Posts Tagged ‘Sydney’
Source: Good Food via GreenNationAus
Photo by Joseph Feil (from the Good Food article)
From ‘Swapping herbs for lattes in the new suburban good life‘ by Justine Costigan.
When Helen Howard drops into Melbourne’s Lady Bower café for a coffee, she’ll sometimes ask for a free bag of coffee beans to take home. No, she’s not being cheeky – Lady Bower co-owner Vanessa Nitsos is happy to oblige. It’s an informal trade for the bunches of herbs Howard drops off to the cafe regularly. A coffee, breakfast, maybe even a three-course dinner, are some of the trades regularly made between local gardeners and savvy café owners with both a desire to source local products and an eye on the bottom-line. After all, what could be better than sourcing fruit from a garden just down the road? Usually harvested the day it’s eaten, trading excess fruit, herbs, vegetables and flowers for a meal, or coffee or a jar of jam, is a deal that seems to work beautifully for both the local gardeners and the restaurants.
James Hird, co-owner of Buzo and Wine Library in the Sydney suburb of Woollahra, keeps an eye on what’s growing in his local neighbourhood. If he knows it’s a good year for lush rosemary, plump backyard lemons or juicy mulberries, he’ll put out the word to his customers that he’d love to have any excess from their gardens. As well as sourcing locally, he also has his own rooftop garden and a beehive. Hird says his garden, plus local backyard produce, can only ever supplement his stockroom needs. But he says the effort to source produce which doesn’t require anyone to get into a car is worth it. “It’s a huge untapped resource. We go through about six market bunches of rosemary a day. To take out the cost of this alone has an effect on the bottom-line.” There’s a benefit for the growers too. Hird always offers something in return, but says there are no hard-and-fast rules to the exchange. “I might offer dinner for the harvest from a whole mulberry tree – that’s three months worth of jam for us – or it might be an offer of coffee or breakfast. It’s pretty fluid.”
In Melbourne, Nitsos alerted locals to her interest in local produce before the café even opened, and by the time it was ready for business in February 2012, she already had a couple of nearby gardening enthusiasts willing to share. When Helen Howard started dropping in bunches of herbs from her garden, Nitsos would always offer a cup of coffee in return. “When I started bringing in stuff, Vanessa would ask me to stay and have a coffee, but as I was usually on my way to work, I couldn’t stop. So I asked them if I could have a 250g bag of coffee every couple of weeks in return. It’s a handy arrangement. I (wouldn’t) do it for money, but it’s good to do a trade.”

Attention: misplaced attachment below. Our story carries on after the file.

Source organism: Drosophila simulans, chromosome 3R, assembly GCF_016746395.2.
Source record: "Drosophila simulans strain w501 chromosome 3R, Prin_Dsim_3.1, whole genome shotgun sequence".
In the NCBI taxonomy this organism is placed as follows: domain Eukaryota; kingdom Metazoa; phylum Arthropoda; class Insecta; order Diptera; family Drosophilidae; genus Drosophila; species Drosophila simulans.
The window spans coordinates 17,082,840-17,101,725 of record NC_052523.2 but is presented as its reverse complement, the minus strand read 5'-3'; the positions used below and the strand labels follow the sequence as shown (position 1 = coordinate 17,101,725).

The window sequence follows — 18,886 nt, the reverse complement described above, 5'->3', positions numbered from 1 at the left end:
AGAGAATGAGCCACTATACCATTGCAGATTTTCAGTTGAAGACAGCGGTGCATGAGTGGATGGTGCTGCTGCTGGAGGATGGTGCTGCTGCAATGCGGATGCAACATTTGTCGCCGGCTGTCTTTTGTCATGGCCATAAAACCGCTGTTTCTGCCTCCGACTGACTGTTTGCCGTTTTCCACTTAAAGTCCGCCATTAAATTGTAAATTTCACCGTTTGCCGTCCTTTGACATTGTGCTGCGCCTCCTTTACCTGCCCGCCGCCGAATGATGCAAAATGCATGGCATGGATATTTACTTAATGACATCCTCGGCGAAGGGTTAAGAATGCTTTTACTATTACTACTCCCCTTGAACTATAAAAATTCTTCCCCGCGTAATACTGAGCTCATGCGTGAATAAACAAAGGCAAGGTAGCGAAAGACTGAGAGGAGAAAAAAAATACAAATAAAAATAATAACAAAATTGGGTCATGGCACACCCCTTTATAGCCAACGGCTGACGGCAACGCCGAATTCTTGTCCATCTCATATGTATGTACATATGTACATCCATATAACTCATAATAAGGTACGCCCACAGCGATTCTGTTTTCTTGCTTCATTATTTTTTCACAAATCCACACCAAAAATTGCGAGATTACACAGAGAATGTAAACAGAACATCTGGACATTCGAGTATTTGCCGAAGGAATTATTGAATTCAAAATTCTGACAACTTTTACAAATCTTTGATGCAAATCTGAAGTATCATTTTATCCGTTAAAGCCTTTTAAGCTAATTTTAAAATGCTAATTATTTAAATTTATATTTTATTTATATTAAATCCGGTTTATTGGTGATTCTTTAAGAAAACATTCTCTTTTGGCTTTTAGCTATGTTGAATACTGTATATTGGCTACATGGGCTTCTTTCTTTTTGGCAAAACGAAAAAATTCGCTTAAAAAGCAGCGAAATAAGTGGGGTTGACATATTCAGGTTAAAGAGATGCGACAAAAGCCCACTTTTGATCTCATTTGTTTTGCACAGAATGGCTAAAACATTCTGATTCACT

Kate van der Drift donates figs and lemons from her garden to Lady Bower and loves to see “Marchant Avenue figs” on descriptions of the café’s jam. “It’s just giving for the pleasure of giving. Plus, I like seeing the things that Lady Bower does with my ingredients – it’s often something I would never have thought of.” Nitsos says that in the hospitality game, every little bit helps. “The local produce helps us to put things on the menu we couldn’t usually afford, such as micro-herbs. And it reinforces our commitment to seasonality. Although, a customer did come in once and asks us why every cake we had was made with orange.” […]
Cafes are only now catching on to a trend that has been quietly flourishing in Australian suburbs for decades. Canberra nurse and blogger Bec Pollock swaps fruit and vegetables with other members of the Urban Homesteading Club. At its monthly meetings a swap table is filled with produce, homemade preserves, seeds and seedlings to share. “We also trade details of potential urban foraging sites, including blackberries, quince and apple trees, and have been wanting to develop a local Food Foraging Map,” she says. […]
>>> You can read the full article and discover cafes already swapping produce on Good Food.
The Housing We’d Choose explores the relationship between the housing we want, and the housing we have. The report presents original research on the housing preferences of Australians. A representative sample of over 700 residents in Sydney and Melbourne was asked to make real-world housing choices, limited by their budgets. The housing they chose was a much more varied mix than either city currently provides. In particular, the research suggests significant shortfalls of semi-detached housing and apartments in the middle and outer areas of both cities.